NEW YORK -- The NFL, under criticism for legislating against excessive crowd noise, Friday announced a softening of the rule to take effect in time for Sunday's opening weekend.
Under the modification, handed down by Commissioner Pete Rozelle, the referee can determine a crowd has quieted sufficiently to run a play and warn the quarterback to begin.
If the quarterback fails to do so, the offense will be assessed a delay-of-game penalty.
The rule originally stated that if crowd noise does not allow a quarterback to call signals, the crowd will be warned, then the home team will lose a timeout for each successive infraction. If all three of a team's timeouts are used, a five-yard penalty will be assessed. It made no reference as to who should determine an acceptable level of crowd noise.
The rule was enforced four times during the preseason, including a game between New Orleans and Cincinnati in which the Saints lost all three timeouts in the first half and were accessed a penalty before the crowd quieted down.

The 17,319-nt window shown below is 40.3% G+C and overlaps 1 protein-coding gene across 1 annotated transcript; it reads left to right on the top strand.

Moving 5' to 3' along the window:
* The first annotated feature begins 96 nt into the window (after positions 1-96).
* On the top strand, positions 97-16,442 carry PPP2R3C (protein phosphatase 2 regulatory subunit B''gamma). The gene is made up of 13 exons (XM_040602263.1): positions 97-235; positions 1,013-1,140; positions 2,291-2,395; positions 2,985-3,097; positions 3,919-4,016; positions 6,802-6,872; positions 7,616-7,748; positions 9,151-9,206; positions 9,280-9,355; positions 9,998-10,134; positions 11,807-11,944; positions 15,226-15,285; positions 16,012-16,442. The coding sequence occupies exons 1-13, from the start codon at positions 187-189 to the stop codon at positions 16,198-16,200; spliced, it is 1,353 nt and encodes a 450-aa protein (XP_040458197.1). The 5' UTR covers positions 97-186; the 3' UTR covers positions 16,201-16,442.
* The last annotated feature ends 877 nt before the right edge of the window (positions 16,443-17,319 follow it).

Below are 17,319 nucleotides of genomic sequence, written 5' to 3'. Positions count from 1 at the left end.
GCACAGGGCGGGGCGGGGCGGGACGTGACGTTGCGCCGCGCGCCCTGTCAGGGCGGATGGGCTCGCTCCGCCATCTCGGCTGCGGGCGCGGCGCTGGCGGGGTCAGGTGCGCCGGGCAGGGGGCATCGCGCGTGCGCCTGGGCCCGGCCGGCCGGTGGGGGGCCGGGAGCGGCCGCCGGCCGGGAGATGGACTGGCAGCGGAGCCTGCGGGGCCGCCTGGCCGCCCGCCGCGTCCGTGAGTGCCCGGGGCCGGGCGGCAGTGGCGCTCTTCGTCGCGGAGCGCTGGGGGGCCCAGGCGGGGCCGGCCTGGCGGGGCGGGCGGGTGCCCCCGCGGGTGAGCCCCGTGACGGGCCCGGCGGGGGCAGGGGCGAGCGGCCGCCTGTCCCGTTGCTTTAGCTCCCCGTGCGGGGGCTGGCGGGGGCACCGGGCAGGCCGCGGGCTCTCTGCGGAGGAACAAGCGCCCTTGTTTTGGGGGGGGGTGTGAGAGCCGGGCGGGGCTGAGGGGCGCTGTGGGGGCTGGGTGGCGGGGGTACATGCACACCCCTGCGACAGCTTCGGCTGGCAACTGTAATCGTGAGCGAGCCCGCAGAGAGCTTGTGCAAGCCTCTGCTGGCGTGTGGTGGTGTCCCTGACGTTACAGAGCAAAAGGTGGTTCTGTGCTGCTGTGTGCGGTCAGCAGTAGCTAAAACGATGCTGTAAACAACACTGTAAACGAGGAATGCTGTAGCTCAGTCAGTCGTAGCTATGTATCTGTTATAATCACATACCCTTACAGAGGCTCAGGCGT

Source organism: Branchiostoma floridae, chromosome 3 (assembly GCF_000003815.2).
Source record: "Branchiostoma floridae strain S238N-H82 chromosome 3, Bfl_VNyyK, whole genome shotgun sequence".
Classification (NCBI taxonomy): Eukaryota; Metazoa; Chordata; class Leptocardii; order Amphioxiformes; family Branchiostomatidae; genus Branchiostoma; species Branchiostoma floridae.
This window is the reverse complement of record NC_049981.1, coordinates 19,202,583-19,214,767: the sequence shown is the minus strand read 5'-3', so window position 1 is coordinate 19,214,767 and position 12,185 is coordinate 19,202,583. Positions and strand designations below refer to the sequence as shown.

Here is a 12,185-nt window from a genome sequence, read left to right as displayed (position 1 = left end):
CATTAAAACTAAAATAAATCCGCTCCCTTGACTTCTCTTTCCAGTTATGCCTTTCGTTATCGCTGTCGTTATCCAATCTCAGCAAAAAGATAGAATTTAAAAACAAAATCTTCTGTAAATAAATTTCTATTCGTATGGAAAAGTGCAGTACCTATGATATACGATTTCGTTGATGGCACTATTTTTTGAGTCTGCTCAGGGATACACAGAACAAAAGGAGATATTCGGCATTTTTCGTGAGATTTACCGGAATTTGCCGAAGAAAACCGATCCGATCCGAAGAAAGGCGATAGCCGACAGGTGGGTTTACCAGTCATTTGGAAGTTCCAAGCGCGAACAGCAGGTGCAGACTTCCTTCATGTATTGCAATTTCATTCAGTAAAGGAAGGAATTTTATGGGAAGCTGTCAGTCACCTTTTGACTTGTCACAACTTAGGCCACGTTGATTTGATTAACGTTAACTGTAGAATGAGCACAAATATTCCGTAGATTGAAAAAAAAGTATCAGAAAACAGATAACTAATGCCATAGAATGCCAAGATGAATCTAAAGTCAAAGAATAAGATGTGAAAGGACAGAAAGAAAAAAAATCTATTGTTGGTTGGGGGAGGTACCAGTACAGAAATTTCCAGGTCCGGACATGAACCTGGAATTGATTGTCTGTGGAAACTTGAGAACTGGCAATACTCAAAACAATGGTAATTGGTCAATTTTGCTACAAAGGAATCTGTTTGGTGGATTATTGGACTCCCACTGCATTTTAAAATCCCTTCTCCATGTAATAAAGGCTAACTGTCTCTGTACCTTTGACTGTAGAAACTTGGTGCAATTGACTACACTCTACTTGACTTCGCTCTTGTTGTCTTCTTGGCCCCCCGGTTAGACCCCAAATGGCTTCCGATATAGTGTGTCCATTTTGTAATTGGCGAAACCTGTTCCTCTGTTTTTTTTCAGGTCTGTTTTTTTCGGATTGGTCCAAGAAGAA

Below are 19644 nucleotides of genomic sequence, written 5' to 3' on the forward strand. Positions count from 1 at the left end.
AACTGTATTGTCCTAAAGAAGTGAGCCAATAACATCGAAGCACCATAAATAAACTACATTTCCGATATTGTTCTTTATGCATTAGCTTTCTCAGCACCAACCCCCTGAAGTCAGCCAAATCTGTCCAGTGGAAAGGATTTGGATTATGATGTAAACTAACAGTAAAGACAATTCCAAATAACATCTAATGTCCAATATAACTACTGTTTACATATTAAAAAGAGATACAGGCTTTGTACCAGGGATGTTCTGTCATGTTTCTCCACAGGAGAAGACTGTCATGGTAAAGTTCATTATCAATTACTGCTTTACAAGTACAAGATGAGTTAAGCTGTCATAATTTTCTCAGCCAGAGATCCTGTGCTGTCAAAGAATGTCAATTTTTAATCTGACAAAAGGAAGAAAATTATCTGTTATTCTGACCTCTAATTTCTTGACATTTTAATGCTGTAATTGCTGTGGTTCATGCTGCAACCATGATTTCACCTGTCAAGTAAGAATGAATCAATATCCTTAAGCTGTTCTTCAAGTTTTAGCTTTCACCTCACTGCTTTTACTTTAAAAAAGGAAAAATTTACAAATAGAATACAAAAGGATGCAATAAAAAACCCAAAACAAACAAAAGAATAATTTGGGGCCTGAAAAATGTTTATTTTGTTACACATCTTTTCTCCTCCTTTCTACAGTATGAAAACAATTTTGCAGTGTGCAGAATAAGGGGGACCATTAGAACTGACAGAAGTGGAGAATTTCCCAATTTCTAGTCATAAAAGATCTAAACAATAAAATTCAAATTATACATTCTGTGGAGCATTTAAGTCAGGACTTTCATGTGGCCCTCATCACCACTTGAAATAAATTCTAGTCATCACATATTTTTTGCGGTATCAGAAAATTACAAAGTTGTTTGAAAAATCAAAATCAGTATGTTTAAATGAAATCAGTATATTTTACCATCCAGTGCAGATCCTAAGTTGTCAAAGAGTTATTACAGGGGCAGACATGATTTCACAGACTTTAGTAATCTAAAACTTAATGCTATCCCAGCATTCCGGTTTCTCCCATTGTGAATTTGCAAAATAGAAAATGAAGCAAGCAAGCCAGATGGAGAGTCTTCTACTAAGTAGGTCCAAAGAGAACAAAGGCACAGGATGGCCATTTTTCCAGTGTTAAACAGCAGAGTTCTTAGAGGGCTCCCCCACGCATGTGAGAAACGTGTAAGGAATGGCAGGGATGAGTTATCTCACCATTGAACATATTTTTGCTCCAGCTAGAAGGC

The modification also instructs officials to 'use discretion before forfeiting timeouts of the home team and special restraint before calling any delay-of-game fouls, offense or defense.'
The modification also states that under no circumstances will the referee instruct a quarterback to move from the shotgun position to under the center.
The original rule was approved by club owners 21-7 during the March NFL meetings. NFL bylaws state that a unanimous vote is required to revoke a rule passed in the same calendar year, but it may be reversed by a three-quarters vote if determined by the commissioner to be of 'emergency' status.